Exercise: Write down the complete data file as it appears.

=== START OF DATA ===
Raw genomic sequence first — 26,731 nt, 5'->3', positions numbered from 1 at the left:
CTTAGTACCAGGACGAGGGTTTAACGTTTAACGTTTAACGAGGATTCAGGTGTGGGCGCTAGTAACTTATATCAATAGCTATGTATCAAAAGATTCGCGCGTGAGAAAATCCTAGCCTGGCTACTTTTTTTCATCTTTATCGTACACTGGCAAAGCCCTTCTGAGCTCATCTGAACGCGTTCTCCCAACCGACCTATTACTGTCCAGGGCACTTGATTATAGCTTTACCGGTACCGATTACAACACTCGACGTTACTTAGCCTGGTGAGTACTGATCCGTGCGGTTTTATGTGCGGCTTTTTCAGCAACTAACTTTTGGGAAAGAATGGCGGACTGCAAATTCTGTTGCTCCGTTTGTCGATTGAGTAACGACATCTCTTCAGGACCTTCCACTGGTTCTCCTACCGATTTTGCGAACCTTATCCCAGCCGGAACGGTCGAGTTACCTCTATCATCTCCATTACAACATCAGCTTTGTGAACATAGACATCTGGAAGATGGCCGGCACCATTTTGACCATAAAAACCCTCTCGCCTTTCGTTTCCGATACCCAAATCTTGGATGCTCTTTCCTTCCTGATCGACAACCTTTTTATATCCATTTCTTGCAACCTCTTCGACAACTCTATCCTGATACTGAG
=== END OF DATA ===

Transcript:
Raw genomic sequence first — 26,731 nt, 5'->3', positions numbered from 1 at the left:
CTTAGTACCAGGACGAGGGTTTAACGTTTAACGTTTAACGAGGATTCAGGTGTGGGCGCTAGTAACTTATATCAATAGCTATGTATCAAAAGATTCGCGCGTGAGAAAATCCTAGCCTGGCTACTTTTTTTCATCTTTATCGTACACTGGCAAAGCCCTTCTGAGCTCATCTGAACGCGTTCTCCCAACCGACCTATTACTGTCCAGGGCACTTGATTATAGCTTTACCGGTACCGATTACAACACTCGACGTTACTTAGCCTGGTGAGTACTGATCCGTGCGGTTTTATGTGCGGCTTTTTCAGCAACTAACTTTTGGGAAAGAATGGCGGACTGCAAATTCTGTTGCTCCGTTTGTCGATTGAGTAACGACATCTCTTCAGGACCTTCCACTGGTTCTCCTACCGATTTTGCGAACCTTATCCCAGCCGGAACGGTCGAGTTACCTCTATCATCTCCATTACAACATCAGCTTTGTGAACATAGACATCTGGAAGATGGCCGGCACCATTTTGACCATAAAAACCCTCTCGCCTTTCGTTTCCGATACCCAAATCTTGGATGCTCTTTCCTTCCTGATCGACAACCTTTTTATATCCATTTCTTGCAACCTCTTCGACAACTCTATCCTGATACTGAG